Central to life for humanity, wildlife, plants and insects, etc is water. Of all the current conservation issues facing the Arkansas Wildlife Federation, the Governor, the state legislature, and of course, the citizens of Arkansas is the preservation of water quality and the development and establishment of a state water plan. Arkansas must begin immediately to protect water resources from pollution and misuse by counties, cities, local communities, land developers, manufacturers and others. Throughout this section on “Current Issues” that discusses significant environmental issues that impact wildlife, wildlife habitat, clean air, healthy forest and our environment, water is central to every issue such as: Grand Prairie, Arkansas River, Corps Reform, Extraordinary Resource Waters, water pollution from the construction of the coal-fired generating plant in Hempstead County, pollution of the Ouachita River from the insertion of the pipeline, and the most dangerous and damaging impact on Arkansas water resources – natural gas drilling.
Hydraulic fracturing is a common technique used to stimulate the production of natural gas. Typically, fluids are injected underground at high pressures, the formations fracture, and the natural gas flows more freely out of the formation. Some of the injected fluids remain trapped underground. A number of these fluids, such as diesel fuel, qualify as hazardous materials and carcinogens, and are toxic enough to contaminate groundwater resources. There are a number of cases in the U.S. where hydraulic fracturing is the prime suspect in incidences of impaired or polluted drinking water. In Alabama, Colorado, New Mexico, Virginia, West Virginia and Wyoming, incidents have been recorded in which residents have reported changes in water quality or quantity following fracturing operations of gas wells near their homes. Such cases are now being reported in Boone County, Arkansas. Despite the widespread use of the practice, and the risks hydraulic fracturing poses to human health and safe drinking water supplies, the U.S. Environmental Protection Agency (“EPA”) does not regulate the injection of fracturing fluids under the Safe Drinking Water Act. The oil and gas industry is the only industry in America that is allowed by EPA to inject known hazardous materials — unchecked — directly into or adjacent to underground drinking water supplies. In our state, it is estimated from the first 1000 natural gas wells drilled in Arkansas, over four (4) billions gallons of these gas well fluids have been dumped on surface lands. To gain the enormity of this potential environmental nightmare, the natural gas industry has projected they will drill over 10,000 natural gas wells in the state. In Arkansas, the vast majority of these toxic fluids are trucked off site and dumped on surface lands. ADEQ has information records of where these dump sites are located. Thus, Arkansas has limited protection of water quality or water resources from the Environmental Protection Agency, ADEQ, Arkansas Department of Pollution Control and Ecology and now AGFC which recently leased 11,500 acres of the Petti Jean and Gulf Mountain Wildlife Management Areas for a $29.5 million payoff and 20% percent of the royalties.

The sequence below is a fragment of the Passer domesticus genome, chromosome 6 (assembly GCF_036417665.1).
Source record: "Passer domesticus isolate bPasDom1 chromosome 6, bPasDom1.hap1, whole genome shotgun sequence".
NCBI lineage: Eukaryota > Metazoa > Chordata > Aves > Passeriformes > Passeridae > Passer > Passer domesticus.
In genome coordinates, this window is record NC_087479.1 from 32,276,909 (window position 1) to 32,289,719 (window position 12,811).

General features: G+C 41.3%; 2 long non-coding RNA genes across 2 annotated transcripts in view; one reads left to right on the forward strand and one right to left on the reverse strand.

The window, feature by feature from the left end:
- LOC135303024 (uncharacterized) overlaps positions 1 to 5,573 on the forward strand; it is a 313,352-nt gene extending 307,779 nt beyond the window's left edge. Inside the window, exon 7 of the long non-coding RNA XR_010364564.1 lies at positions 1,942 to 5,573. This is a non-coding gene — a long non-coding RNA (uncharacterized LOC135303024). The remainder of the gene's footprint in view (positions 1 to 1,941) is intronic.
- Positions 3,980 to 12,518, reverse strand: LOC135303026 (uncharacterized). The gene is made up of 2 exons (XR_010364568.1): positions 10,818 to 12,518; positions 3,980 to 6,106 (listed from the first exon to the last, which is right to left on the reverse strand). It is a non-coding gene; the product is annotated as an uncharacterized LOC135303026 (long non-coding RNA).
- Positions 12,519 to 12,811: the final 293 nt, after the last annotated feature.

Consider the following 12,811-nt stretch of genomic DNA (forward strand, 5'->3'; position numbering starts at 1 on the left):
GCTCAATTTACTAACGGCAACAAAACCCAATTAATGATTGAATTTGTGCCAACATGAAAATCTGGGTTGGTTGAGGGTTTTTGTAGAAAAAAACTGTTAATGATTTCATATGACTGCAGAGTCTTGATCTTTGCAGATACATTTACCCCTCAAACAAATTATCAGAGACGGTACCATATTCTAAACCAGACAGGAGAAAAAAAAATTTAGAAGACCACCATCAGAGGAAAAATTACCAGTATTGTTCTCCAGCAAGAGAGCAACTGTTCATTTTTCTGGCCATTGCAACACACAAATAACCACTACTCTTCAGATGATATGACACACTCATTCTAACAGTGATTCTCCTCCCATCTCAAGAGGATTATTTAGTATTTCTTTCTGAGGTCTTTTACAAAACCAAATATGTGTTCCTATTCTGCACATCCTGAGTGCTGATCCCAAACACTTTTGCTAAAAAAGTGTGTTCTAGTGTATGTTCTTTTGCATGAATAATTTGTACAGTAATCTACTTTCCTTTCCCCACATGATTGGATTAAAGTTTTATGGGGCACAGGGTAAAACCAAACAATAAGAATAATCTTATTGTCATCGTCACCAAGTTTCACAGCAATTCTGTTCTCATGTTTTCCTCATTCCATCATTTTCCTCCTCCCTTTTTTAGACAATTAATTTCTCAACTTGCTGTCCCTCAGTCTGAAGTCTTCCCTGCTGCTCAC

You can not discuss any environmental issues without discussing their impact on Arkansas’ water quality and resources. Throughout its 172 years history, Arkansas has been fortunate to have abundant water resources with over 9000 miles of streams with 17 river waterways, at least 12 or more lakes, and numerous creeks too many to count. Arkansas is known for its water abundance which attracts millions of visitors annually who contribute over $5 billion dollars to the state economy and generate over 65000 jobs in the tourism industry. Arkansas is well known as a hunting and fishing paradise that attracts over one million hunters and anglers who spend at least $1 billion in Arkansas. Arkansas can not afford to endanger its most important natural resource – abundant water quality and quantity.
At this time, Arkansas does not have a comprehensive state water plan that promotes and protects this abundant natural resource. There are different state agencies such as the Arkansas Game and Fish Commission and the Arkansas Pollution Control and Ecology Commission and the Arkansas Department of Environmental Quality who have developed components of a state water plan, but do not represent a comprehensive state water plan. The Arkansas Wildlife Federation is urging Governor Mike Beebe to create a “Governor’s Commission on Developing a Comprehensive Water Plan” similar to the “Governor’s Commission on Global Warming.” AWF will work with other conservation groups and organizations, Governor Mike Beebe and the state legislature to promote this legislation for the 2009 Arkansas Legislative session. The Arkansas Wildlife Federation is committed to the preservation and protection of water quality and establishing a comprehensive state water plan. Water resources are the very substance of life and critical for present and future generation.
by Arkansas Wildlife Federation Arkansas Wildlife Federation